In May 2014 Neil Gillespie, a team leader with ‘The Street Population’ ministry in the London district of King’s Cross and Camden, was diagnosed with stage one testicular cancer. He reflects: ‘not many things seem as important in comparison,’ but ‘it was not a time to panic, get all philosophical or be filled with sorrow, but just to face it head on and fight it hard.’ Thankfully, ‘four months’ from his ‘surgery to the completion of [his] chemotherapy’ led to his ‘full recovery’. And, ‘although it was not a long time in the grand scheme of things …, it was … distressing and painful – not only for me, but for my family and friends as well.’ Yet ‘thank God … for his peace that ruled my heart’ while in the thick of it (Colossians 3:15).
He concludes his testimony by commenting on a key referred to by Francis Spufford: ‘in our suffering we don’t ask the Creator and Sustainer of the universe to explain himself, but instead we want an embrace.’ Neil found that to be true for him. ‘Through my illness, the tangible embrace and love of Christ was manifested through the community that surrounded me: my loving family, friends, colleagues and church. It’s not a conceptual love: it’s real and very close.’ As a result, ‘I want to bring God’s love amid mess, just as God has done for us through Jesus.’
Surprising, ‘the tangible embrace’ is mentioned very rarely in our English Bibles. The famous verse among its Wisdom literature asserts: There is ‘a time to embrace, and a time to refrain from embracing’ (Ecclesiastes 3:5b). However, the New Testament Greek word for ‘greet’ implies embracing as well as speaking words of salutation. And there are several indicators of other occasions when it is appropriate to embrace.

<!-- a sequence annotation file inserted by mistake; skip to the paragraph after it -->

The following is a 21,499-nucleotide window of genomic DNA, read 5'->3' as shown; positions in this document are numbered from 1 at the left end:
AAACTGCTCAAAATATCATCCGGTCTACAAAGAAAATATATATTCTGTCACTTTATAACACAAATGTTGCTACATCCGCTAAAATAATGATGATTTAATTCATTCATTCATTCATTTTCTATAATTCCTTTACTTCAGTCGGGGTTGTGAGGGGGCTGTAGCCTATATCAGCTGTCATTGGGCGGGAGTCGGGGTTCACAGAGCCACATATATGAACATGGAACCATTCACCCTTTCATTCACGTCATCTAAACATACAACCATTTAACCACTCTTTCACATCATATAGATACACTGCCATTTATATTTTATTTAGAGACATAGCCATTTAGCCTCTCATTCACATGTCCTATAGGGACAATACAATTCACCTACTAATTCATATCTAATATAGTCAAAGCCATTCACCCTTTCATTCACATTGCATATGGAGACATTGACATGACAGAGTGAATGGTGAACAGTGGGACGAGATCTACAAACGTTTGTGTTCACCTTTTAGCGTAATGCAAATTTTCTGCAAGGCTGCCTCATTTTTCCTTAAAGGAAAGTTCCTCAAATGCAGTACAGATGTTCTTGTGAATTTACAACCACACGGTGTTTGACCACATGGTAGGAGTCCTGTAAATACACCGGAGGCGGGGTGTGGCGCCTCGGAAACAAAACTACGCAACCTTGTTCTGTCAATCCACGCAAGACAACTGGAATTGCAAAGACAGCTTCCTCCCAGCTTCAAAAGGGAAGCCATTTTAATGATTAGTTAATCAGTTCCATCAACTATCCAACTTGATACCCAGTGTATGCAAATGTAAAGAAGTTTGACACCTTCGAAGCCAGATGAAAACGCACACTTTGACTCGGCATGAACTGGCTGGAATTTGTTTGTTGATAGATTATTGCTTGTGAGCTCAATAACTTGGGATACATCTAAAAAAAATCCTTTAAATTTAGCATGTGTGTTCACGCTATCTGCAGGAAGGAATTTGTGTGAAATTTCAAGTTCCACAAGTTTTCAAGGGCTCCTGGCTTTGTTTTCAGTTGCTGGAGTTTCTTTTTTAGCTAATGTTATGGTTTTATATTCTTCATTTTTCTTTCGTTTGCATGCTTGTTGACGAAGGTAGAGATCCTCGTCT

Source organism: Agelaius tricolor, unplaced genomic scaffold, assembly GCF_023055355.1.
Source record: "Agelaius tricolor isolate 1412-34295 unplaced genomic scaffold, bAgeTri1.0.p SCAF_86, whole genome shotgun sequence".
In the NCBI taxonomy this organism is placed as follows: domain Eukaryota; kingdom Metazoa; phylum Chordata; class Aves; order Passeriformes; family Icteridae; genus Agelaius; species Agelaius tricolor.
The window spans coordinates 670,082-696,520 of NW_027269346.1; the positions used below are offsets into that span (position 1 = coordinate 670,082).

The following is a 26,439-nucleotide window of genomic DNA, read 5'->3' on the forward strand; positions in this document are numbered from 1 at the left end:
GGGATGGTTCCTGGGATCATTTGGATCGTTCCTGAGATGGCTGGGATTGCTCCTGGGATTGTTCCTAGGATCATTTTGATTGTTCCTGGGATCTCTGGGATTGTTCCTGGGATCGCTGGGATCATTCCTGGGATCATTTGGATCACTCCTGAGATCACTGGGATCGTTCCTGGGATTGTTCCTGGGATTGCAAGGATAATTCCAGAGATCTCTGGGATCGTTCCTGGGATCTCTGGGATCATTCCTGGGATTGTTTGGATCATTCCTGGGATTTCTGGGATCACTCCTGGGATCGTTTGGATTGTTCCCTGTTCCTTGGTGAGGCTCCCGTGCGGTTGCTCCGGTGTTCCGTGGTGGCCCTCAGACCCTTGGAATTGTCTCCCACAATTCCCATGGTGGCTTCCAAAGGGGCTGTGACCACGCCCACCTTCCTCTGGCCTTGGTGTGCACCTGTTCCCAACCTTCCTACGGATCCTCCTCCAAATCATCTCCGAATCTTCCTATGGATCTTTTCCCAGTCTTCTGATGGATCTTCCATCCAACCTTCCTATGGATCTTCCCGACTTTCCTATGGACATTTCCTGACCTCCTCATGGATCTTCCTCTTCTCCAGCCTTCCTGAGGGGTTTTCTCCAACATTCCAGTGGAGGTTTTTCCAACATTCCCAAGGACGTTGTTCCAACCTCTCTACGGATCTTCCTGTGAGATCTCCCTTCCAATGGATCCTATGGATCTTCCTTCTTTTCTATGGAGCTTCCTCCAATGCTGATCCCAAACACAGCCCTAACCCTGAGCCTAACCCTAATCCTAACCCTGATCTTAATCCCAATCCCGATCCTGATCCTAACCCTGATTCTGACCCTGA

- On reunion after absence
Laban embraced his nephew Jacob, son of his absent sister Rebekah (Genesis 29:13) – a hug by proxy? Joseph’s embrace of his brother Benjamin was first-hand (Genesis 45:14).
- On reconciliation after alienation
Esau hugged his long-lost brother Jacob who had stolen from him (Genesis 33:4); Jacob had been prepared for this dreaded meeting by God’s wrestling embrace throughout the previous night (see Genesis 32)! Compare Luke 15:20. Psalm 85:10-11 is worth a longer consideration: ‘Steadfast love and faithfulness meet; righteousness and peace kiss each other. Faithfulness springs up from the ground, and righteousness looks down from the sky.’ In the context of the song, the theme here is of a good harvest because ‘Lord, you were favourable to your land’ (Psalm 85:2). Possibly the song was composed in the days of drought referred to in Haggai 1 – 2. When the people showed ‘steadfast love’ and ‘righteousness’ then ‘the Lord will give what is good, and our land will yield its increase’ (Psalm 85:12), manifesting his ‘faithfulness’ and ‘peace’ from ‘the sky’ – the heavens, in the form of much-needed rain.
- In remembrance at a distance via an associate nearby
Most of the New Testament letters end with greetings. In Romans chapter 16 Paul mentions five times those who send the recipients hugs, and asks them sixteen times to greet various friends of his in Rome, according to the Greek text.
- As a romantic action in marriage
Twice in the Song of Solomon the bride whimpers with delight about her man: ‘His left hand is under my head, and his right hand embraces me!’ (Song 2:6; 8:3).
- In closure on parting
In Acts 20:1 Paul ‘embraced’ (King James’ Version) those he would not see again (Acts 20:36-38). Compare Genesis 48:10, Jacob’s death bed embrace of Joseph’s two sons.